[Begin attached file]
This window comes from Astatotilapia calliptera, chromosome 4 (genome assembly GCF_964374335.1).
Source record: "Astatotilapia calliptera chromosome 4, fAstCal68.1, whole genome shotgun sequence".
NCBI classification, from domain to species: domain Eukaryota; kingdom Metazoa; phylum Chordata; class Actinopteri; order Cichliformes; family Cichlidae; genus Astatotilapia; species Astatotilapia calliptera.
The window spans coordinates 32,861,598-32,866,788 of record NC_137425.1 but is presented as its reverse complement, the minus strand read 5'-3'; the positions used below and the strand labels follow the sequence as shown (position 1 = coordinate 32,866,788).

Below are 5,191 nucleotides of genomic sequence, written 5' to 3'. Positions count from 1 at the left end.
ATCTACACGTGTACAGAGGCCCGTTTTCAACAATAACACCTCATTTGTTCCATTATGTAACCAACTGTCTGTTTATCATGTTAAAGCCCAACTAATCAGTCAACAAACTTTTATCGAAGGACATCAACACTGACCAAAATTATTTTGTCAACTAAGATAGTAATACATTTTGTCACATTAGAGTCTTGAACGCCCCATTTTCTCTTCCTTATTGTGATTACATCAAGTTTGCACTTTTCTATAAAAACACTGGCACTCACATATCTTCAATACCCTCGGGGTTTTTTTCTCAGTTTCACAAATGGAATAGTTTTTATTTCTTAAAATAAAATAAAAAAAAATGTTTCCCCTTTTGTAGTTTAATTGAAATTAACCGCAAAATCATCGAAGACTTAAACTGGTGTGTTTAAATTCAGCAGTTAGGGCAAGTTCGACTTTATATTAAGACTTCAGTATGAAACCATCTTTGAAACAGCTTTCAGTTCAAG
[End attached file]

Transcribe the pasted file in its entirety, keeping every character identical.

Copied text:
This window comes from Astatotilapia calliptera, chromosome 4 (genome assembly GCF_964374335.1).
Source record: "Astatotilapia calliptera chromosome 4, fAstCal68.1, whole genome shotgun sequence".
NCBI classification, from domain to species: domain Eukaryota; kingdom Metazoa; phylum Chordata; class Actinopteri; order Cichliformes; family Cichlidae; genus Astatotilapia; species Astatotilapia calliptera.
The window spans coordinates 32,861,598-32,866,788 of record NC_137425.1 but is presented as its reverse complement, the minus strand read 5'-3'; the positions used below and the strand labels follow the sequence as shown (position 1 = coordinate 32,866,788).

Below are 5,191 nucleotides of genomic sequence, written 5' to 3'. Positions count from 1 at the left end.
ATCTACACGTGTACAGAGGCCCGTTTTCAACAATAACACCTCATTTGTTCCATTATGTAACCAACTGTCTGTTTATCATGTTAAAGCCCAACTAATCAGTCAACAAACTTTTATCGAAGGACATCAACACTGACCAAAATTATTTTGTCAACTAAGATAGTAATACATTTTGTCACATTAGAGTCTTGAACGCCCCATTTTCTCTTCCTTATTGTGATTACATCAAGTTTGCACTTTTCTATAAAAACACTGGCACTCACATATCTTCAATACCCTCGGGGTTTTTTTCTCAGTTTCACAAATGGAATAGTTTTTATTTCTTAAAATAAAATAAAAAAAAATGTTTCCCCTTTTGTAGTTTAATTGAAATTAACCGCAAAATCATCGAAGACTTAAACTGGTGTGTTTAAATTCAGCAGTTAGGGCAAGTTCGACTTTATATTAAGACTTCAGTATGAAACCATCTTTGAAACAGCTTTCAGTTCAAG